TRP: a spot of bother

a spot of bother by mark haddon
Available from in paperback for $10.20 (why do I always link you to amazon? I don’t get paid for it. It’s just convenient. Maybe I’m secretly hoping for remuneration.)
Goodreads rating: 4/5. well, maybe 3.5/5. I don’t know.

Mark Haddon’s previous novel, the curious incident of the dog in the night-time, was really, really great, so I was excited to see this novel when it first came out, and excited to see it again on the library’s shelf. Alas, as is so often the case when I bother to look forward to something, this novel was not as great as I had hoped. On the bright side, though, it was still pretty wonderful. It was sad, suspenseful, and laugh-out-loud funny in parts. I definitely enjoyed reading it.

I wanted to write, “This book centers on _____,” but I couldn’t decide. The title refers ostensibly to a bubble of eczema that one of the book’s main characters is convinced is actually cancer, but it may also refer to the difficulty of all sorts of relationships, or perhaps the irritation of wedding planning (which also happens). I suppose this book centers on the Hall family and the  (dysfunctional but endearing) way they relate to each other and their other loved ones. At the risk of giving things away, I will just say that in spite of all the “bother” going on in this story, things end up exactly the way I want them to.  There’s more to say, but again, I can’t say much about why I liked this or that particular aspect of the ending because I’m hoping you will all go read this yourselves, and I don’t want to ruin it for you. One particularly delightful (and horrifying and sad) scene showed George Hall (he of the cancerous eczema) attempting, in his madness, to actually cut off his “cancer” with kitchen shears. And yes, it was so well told that shuddering at the idea is entirely appropriate. However, it was also well-told enough that I almost wanted to laugh out loud in a sort of “Is he doing what I think he’s doing? Surely he’s not– oh my goodness! He just did! Aaaagh!” kind of way. So it’s that sort of a book.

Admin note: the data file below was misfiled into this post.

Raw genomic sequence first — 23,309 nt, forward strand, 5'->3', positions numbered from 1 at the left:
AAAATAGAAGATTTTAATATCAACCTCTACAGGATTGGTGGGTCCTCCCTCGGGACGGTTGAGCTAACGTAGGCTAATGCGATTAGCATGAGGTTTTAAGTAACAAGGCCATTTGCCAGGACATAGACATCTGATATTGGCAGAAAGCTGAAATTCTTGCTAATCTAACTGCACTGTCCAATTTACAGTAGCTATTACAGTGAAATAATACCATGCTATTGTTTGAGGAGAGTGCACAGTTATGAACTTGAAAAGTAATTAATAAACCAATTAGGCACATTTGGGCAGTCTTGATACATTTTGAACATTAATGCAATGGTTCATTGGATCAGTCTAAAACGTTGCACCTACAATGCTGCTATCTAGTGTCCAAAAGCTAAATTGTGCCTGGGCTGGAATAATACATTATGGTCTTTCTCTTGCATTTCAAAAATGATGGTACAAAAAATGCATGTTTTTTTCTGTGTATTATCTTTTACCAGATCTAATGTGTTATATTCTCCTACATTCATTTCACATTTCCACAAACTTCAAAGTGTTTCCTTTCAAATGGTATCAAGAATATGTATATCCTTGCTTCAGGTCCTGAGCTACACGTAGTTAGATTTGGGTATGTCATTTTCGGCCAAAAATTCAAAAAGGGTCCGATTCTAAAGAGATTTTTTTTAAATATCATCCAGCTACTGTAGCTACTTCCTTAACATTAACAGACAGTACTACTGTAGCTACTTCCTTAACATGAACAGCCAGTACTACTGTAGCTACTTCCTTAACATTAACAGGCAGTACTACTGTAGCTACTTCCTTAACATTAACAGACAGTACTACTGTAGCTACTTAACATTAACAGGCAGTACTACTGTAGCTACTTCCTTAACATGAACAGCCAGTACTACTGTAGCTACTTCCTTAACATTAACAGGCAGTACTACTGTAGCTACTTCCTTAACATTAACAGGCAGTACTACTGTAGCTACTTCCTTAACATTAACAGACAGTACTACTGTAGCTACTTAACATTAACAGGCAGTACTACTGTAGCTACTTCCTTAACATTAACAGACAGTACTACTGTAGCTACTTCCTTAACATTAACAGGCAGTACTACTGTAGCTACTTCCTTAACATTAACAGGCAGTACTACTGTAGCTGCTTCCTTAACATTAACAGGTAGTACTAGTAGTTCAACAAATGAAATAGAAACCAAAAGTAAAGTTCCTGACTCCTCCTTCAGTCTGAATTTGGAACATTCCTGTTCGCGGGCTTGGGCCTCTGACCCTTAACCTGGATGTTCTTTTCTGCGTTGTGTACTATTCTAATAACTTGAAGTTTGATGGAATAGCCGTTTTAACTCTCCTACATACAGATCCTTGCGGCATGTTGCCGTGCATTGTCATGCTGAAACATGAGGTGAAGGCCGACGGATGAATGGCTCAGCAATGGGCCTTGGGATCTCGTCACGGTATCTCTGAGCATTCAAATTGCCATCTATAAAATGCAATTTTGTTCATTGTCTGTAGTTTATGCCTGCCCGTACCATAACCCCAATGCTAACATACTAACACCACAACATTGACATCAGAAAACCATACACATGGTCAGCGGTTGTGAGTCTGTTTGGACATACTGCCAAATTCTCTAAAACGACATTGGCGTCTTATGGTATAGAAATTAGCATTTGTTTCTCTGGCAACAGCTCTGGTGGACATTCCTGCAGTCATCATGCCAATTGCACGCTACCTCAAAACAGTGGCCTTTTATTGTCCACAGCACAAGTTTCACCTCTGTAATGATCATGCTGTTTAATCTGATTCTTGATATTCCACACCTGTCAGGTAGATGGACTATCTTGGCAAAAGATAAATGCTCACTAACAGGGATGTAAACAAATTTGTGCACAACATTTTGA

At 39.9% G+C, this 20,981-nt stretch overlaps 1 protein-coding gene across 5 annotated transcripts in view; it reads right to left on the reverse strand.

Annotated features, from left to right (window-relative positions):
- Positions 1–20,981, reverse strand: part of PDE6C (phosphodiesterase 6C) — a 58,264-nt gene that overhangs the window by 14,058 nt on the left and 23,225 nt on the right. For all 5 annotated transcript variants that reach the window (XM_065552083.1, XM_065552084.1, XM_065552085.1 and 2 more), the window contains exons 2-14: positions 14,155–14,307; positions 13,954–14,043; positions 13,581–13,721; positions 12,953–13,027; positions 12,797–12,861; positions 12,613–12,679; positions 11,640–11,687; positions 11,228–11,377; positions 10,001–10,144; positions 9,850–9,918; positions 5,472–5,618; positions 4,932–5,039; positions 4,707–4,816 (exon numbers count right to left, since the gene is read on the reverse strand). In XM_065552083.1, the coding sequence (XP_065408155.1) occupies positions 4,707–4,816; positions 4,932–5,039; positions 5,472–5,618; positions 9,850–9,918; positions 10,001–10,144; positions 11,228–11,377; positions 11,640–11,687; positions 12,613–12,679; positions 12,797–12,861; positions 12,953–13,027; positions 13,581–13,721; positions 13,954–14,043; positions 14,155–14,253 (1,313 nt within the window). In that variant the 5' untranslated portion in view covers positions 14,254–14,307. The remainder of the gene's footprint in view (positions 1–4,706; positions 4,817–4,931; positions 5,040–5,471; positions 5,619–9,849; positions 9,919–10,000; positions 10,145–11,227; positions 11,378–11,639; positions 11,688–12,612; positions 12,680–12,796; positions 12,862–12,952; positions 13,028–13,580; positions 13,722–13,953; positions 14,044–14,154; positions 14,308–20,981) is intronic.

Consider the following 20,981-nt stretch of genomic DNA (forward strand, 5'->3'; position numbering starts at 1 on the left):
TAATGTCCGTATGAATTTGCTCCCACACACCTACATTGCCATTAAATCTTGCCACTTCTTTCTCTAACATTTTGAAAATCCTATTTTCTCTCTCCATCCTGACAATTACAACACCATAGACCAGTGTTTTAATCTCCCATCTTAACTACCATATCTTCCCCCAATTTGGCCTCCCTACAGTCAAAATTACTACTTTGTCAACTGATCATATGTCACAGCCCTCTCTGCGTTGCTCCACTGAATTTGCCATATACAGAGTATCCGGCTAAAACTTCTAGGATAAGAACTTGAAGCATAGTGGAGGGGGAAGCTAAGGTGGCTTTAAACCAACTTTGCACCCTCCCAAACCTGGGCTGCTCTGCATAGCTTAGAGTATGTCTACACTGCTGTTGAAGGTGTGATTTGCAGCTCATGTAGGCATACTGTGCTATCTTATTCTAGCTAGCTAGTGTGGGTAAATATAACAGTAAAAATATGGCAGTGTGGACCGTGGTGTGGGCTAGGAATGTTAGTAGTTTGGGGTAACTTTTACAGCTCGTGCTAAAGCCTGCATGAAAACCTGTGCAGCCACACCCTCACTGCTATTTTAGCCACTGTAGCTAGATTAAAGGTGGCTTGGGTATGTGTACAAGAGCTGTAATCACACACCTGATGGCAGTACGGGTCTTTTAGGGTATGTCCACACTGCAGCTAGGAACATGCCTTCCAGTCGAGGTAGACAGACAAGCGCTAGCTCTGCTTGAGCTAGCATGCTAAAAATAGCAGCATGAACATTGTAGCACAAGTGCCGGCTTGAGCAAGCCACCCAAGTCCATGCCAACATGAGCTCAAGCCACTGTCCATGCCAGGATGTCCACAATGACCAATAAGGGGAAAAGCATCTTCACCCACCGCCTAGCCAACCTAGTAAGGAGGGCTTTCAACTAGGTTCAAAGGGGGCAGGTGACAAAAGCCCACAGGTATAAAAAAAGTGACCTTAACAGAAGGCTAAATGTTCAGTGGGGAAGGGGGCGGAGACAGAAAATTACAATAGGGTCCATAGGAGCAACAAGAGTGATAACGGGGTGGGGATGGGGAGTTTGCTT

Now, the less great stuff. I don’t feel like this book’s approach (point-of-view, etc.) was as interesting as some other books I’ve read, but then, how do you top a narrator with mental disabilities? Also, there was A LOT of sex in this book. It wasn’t necessarily graphic, but even when it wasn’t being discussed directly, it was still kind of peeking out between the lines. There were several times when Character X and Character Y were getting it on, and, again, while this wasn’t described graphically, there was plenty of “significant detail,” and personally I didn’t find any of it pleasant. I guess ugly, old, and average people have sex as much as anyone else, but I just don’t like thinking about it. Still, if a novel is going to address relationships, I can understand why an author would feel it was necessary to address their sexual nature. So, I guess I get it, but it’s still icky to me. Puritanical? Maybe so. Still. Blech.

All in all, this was a very enjoyable novel. If you’re not squeamish about sex, then I say definitely give it a read. If you are a little squeamish, maybe you can just “fast forward” over those parts. If you’re very squeamish, eh, it’s your call. The writing is superb and the plot wonderful.  I really doubt you’re reading something better right now. If you’re reading Anita Stansfield or some “light beach reading,” I know you’re not reading anything better. I recommend reading it with hot cocoa and cinnamon streusel muffins.


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